the matter had not been adequately presented and that there was not sufficient information before the court "upon which to found a decision that a properly defined class exists." Finally, the court raised a serious question regarding the jurisdiction of the court to hear the matter and ordered the parties to submit briefs and to appear for oral argument on June 14, 1976.
On May 12, 1976, defendant Riti, by counsel, moved for summary judgment or in the alternative for an order dismissing the complaint as to him for failure to state a claim upon which relief can be granted. The basis for this motion is the assertion contained in Riti's affidavit that he has no power or authority to promulgate regulations in conjunction with the AFDC program, and, therefore, cannot be ordered to promulgate such regulations.
Plaintiff filed a counter motion for summary judgment on June 10, 1976 which was made returnable on June 14, 1976 so as to be heard at the same time as the other pending matters.
The hearing was held on June 14, 1976, following which the decision of the matter was submitted to the court on undisputed facts. At this hearing, it was brought to the court's attention that the New Jersey Commissioner of Institutions and Agencies had issued a new set of regulations providing for emergency fair hearings to review denials of requests for emergency assistance. Plaintiff's attorney conceded that, should this court require the plaintiff to exhaust her state administrative procedures as a prerequisite to bringing this action in the district court, the newly established state procedures were adequate. Consequently, it would appear that the relief sought under the second count of the complaint has been mooted.
At the conclusion of the hearing, the court indicated that it would await the decision by the Supreme Court in a case then pending which concerned exhaustion requirements in § 1983 suits. Burrell v. McCray, 423 U.S. 923 96 S. Ct. 264, 46 L. Ed. 2d 249 (1976), decision below reported at 516 F.2d 357 (4th Cir. 1975). By order of June 14, 1976, the Supreme Court dismissed the writ of certiorari as improvidently granted, thereby letting stand the decision of the Court of Appeals for the Fourth Circuit. In these circumstances, it would appear that the plaintiff should not be required to exhaust her state administrative remedies before coming here.
The complaint states a claim under 42 U.S.C. § 1983, which provides a cause of action for a deprivation, under color of state law, of any "rights, privileges or immunities secured by the Constitution and laws" of the United States. The plaintiff alleges that the New Jersey regulations implementing the federal emergency assistance program for AFDC recipients conflict with the applicable federal regulations and, thus, deprive her of the right to receive the federally mandated benefits. Compare, 42 U.S.C. § 606(e)(1) and 45 C.F.R. § 233.120 with New Jersey Administrative Code 10:82-12.11. The plaintiff further alleges that as a result of the narrower eligibility requirements established under the New Jersey regulation, she has been deprived, under color of state law, of rights secured by both the Constitution and laws of the United States. The only constitutional claim the plaintiff presents is that the alleged conflict between the state and federal statutes and regulations violates rights secured for her by the Supremacy Clause of the Constitution. The claim that she has been deprived of rights secured by the laws of the United States is essentially the same: that is, that she has a right under the federal statutes and regulations to receive emergency assistance benefits which are being denied her by state and local officials acting under color of state law.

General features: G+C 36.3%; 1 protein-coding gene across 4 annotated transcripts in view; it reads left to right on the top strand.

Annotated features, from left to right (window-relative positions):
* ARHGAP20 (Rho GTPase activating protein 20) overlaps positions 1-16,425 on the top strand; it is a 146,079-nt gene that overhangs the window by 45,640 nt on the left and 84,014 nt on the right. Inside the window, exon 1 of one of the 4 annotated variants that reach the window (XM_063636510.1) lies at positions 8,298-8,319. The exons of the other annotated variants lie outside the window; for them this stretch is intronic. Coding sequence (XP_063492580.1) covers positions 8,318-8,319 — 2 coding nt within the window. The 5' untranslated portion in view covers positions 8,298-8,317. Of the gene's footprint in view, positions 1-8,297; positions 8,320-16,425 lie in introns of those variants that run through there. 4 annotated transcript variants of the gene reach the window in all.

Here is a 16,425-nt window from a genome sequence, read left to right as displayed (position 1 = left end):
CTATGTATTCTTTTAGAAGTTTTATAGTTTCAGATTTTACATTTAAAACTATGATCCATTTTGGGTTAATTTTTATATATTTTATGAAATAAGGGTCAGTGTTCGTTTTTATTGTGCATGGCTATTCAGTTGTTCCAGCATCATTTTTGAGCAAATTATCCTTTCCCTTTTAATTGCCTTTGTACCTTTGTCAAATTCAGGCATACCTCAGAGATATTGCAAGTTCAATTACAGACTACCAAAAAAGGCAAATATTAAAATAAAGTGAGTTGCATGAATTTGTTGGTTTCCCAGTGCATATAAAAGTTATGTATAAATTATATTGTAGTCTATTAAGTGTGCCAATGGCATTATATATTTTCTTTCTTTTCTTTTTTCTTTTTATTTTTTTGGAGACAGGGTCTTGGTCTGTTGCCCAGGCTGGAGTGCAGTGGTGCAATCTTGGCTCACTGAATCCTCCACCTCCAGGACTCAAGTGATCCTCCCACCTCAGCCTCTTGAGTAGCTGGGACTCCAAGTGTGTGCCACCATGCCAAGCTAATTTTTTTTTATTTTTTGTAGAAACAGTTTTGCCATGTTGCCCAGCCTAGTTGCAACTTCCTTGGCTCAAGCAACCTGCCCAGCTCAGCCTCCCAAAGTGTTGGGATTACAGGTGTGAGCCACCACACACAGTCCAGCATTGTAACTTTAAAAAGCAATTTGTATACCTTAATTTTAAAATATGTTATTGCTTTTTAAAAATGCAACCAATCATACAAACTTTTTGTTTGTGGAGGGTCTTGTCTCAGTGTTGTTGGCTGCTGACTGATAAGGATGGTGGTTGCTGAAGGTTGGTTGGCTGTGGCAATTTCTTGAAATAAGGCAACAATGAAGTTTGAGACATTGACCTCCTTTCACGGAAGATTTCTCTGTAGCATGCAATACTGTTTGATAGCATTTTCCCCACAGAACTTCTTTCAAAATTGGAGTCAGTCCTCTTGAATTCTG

Plaintiff seeks to posit jurisdiction over these § 1983 claims upon 28 U.S.C. §§ 1331 and 1343. It is unquestionable that the plaintiff has stated a claim arising under the Constitution or laws of the United States and that, if the amount here in controversy exceeded $10,000, exclusive of costs and interest, this court would have jurisdiction under § 1331. However, it is apparent on the face of the complaint that the plaintiff seeks only $163 in damages together with declaratory and injunctive relief. Even as a class action, the amount in controversy requirement cannot be met because the individual claims of the members of this class cannot be aggregated. Snyder v. Harris, 394 U.S. 332, 89 S. Ct. 1053, 22 L. Ed. 2d 319 (1969). Therefore, this court has no jurisdiction to entertain the complaint under § 1331. St. Paul Mercury Indemnity Co. v. Red Cab Co., 303 U.S. 283, 58 S. Ct. 586, 82 L. Ed. 845 (1938).
Plaintiff's claim of jurisdiction under § 1343 is more substantial. There is no doubt that when a complaint states a non-frivolous constitutional claim under § 1983, a district court has the power under 28 U.S.C. § 1343(3) to decide other statutory claims based upon § 1983 even though it has not determined that there is an independent basis for district court jurisdiction over those claims. Hagans v. Lavine, 415 U.S. 528, 94 S. Ct. 1372, 39 L. Ed. 2d 577 (1974). Indeed, the court in Hagans, and in Townsend v. Swank, 404 U.S. 282, 92 S. Ct. 502, 30 L. Ed. 2d 448 (1971) and King v. Smith, 392 U.S. 309, 88 S. Ct. 2128, 20 L. Ed. 2d 1118 (1968) held that the case should be disposed of on the non-constitutional grounds if at all possible. Consequently, the Supreme Court has passed upon questions of federal statutory rights under the Social Security Act without having to decide whether, absent a non-frivolous constitutional claim to which to pend these claims, there is an independent basis for federal jurisdiction under § 1343(3) or (4).
Section 1983 creates a federal cause of action for a deprivation, under color of state law,
of any rights . . . secured by the Constitution and laws of the United States.